The revised Labour Code becomes effective. The Robert Fico government overhauled the Labour Code, the most significant legislation concerning employee-employer relations, as it claimed to return balance to relations between employees and employers. Employers and opposition MPs criticise the revision, effective as of the beginning of 2013, saying the changes are the opposite of what Slovakia’s economy, affected by the economic crisis and suffering from high unemployment, needs.

They argued that the new code will increase the costs of employment, slow job creation and reduce growth prospects and competitiveness. The revision reintroduced the entitlement to a layoff notice period as well as severance pay, shifted the status of people working under “na dohodu” (agreements based on work performance), whose extent does not exceed 350 hours per year, to work contracts closer to that of regular employees in terms of the minimum wage and payroll taxes.

EPH buys SPP. The Czech company Energetický a Průmyslový Holding (EPH) owned by Czech businessmen Petr Kellner and Daniel Křetínský, as well as the Slovak J&T financial group, bought a 49-percent share in Slovenský Plynárenský Priemysel (SPP), Slovakia’s main gas utility, for €2.6 billion from its previous joint owners, Germany’s E.ON Ruhrgas and France’s GDF Suez.

Possible change in builders of a new nuclear power plant. The Czech ČEZ Bohunice and the Slovak Nuclear and Decommissioning Company (JAVYS) signed a memorandum with the Russian company Rosatom enabling entry of the third partner to participate in the construction of a brand new nuclear power station in Jaslovské Bohunice. While ČEZ wants to focus on activities in the Czech Republic, it may be replaced by Rosatom in JESS, which it owns with JAVYS and which should build the nuclear power station. The new nuclear facility should have an installed capacity of up to 2,400 MW, and it should be put into operation after 2025. Costs are estimated at €4-€6 billion. The process of evaluating impacts on environment started in the fall of 2013 and will last 2.5 years.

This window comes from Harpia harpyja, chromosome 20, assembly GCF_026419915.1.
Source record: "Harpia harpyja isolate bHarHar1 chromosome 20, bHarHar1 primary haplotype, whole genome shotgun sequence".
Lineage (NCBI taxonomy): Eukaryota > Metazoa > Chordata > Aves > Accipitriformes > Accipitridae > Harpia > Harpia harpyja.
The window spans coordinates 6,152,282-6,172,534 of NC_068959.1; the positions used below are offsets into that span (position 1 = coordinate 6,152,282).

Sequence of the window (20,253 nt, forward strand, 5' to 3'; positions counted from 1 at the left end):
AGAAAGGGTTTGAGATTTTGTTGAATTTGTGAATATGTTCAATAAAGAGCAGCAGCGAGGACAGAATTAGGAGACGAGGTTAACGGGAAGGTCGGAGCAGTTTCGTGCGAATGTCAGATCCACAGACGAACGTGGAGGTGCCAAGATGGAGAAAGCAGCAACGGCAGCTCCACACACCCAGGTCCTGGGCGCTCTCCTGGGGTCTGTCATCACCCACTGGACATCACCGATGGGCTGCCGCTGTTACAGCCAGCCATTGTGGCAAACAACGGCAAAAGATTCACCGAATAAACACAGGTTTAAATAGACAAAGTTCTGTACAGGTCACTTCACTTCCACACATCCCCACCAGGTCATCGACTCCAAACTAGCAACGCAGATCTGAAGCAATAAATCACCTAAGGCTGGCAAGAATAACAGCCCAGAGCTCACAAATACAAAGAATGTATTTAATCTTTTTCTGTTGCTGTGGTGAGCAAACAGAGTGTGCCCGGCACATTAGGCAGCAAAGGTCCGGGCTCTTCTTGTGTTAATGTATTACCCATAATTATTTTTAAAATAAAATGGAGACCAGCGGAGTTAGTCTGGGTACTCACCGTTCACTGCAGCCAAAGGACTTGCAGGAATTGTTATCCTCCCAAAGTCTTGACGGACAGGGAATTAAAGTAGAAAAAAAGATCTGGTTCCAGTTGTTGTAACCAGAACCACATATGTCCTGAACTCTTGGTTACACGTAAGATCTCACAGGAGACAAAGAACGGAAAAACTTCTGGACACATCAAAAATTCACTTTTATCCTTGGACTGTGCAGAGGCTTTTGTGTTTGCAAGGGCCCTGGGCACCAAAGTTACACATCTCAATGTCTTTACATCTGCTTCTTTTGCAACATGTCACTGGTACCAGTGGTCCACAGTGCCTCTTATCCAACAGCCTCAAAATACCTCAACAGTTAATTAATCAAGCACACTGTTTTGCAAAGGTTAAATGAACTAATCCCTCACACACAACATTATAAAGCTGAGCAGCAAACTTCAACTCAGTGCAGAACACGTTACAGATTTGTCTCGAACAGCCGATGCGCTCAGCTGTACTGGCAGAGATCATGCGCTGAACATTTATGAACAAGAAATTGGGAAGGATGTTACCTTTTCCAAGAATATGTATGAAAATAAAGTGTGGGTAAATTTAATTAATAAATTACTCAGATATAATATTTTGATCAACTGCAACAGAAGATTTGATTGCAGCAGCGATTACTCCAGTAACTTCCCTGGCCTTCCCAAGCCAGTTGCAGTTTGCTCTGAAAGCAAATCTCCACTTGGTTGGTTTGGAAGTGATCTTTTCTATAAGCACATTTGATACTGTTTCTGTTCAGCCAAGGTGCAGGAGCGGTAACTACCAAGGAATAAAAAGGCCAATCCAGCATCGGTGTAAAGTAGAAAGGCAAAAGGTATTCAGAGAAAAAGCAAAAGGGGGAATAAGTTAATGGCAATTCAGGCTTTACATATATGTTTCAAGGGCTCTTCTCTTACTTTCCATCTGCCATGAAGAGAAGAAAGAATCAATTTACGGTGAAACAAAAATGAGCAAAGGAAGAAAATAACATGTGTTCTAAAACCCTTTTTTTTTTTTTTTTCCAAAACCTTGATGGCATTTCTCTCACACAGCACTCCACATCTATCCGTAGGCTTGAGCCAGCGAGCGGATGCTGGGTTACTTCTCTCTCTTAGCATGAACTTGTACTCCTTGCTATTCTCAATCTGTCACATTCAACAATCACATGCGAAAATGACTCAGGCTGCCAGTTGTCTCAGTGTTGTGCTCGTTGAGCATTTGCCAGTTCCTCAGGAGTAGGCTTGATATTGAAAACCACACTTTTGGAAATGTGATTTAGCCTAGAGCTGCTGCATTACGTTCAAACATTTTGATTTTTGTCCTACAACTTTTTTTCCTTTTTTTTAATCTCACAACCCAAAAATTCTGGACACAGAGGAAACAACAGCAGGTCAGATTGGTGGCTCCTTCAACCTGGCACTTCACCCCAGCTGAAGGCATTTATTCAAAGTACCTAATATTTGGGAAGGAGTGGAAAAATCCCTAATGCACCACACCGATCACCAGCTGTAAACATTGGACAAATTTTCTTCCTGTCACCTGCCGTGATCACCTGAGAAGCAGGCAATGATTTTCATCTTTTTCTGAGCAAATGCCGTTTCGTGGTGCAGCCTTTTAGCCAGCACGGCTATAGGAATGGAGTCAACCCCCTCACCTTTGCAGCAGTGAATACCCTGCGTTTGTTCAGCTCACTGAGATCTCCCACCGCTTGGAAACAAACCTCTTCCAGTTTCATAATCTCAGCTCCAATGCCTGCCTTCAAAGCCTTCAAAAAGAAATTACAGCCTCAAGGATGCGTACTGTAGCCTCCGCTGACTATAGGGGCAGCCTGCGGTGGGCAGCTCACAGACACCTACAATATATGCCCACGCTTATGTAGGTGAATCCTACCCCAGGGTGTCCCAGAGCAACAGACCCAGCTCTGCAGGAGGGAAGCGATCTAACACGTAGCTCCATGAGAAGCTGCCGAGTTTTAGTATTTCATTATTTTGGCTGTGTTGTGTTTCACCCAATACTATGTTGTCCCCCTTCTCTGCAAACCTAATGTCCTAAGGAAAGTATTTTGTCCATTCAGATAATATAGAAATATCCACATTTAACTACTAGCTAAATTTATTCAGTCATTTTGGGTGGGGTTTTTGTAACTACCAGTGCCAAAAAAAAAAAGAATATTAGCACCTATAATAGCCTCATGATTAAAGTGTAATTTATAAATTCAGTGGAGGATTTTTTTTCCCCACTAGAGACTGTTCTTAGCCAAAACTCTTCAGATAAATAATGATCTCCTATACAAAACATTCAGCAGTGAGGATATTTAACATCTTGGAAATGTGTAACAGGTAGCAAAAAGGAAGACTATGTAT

Fewer savers in the second pension pillar. Nearly 90,000 people left the second, private pillar of the retirement pension savings scheme during the period from the beginning of September 2012 and the end of January 2013 while 14,720 people entered the pillar. Prime Minister Robert Fico’s government opened the second pillar after it reduced employee contributions to second-pillar savings from 9 to 4 percent of salaries. Thus the ratio by which contributions are allocated to the social security provider Sociálna Poisťovňa and to funds managed by private pension savings companies changed from the 9:9 percent of salaries to 14:4 percent in benefit of the social insurer as of September 1, 2012.

Study recognised abroad. The Slovak University of Technology in Bratislava obtained the ECTS Label confirming that its credit system is compatible with European Credit Transfer System (ECTS) enabling two-way student mobility within EU universities and the wider European area. All of the study programmes provided by the Slovak University of Technology in Bratislava, all exams and credits that students receive are in line with the European Credit System and thus recognised abroad.

Investments inflow. The Slovak Investment and Trade Development Agency (SARIO) completed in 2012 a total of 32 projects with investors while these aggregate investments amounted to €1.2 billion.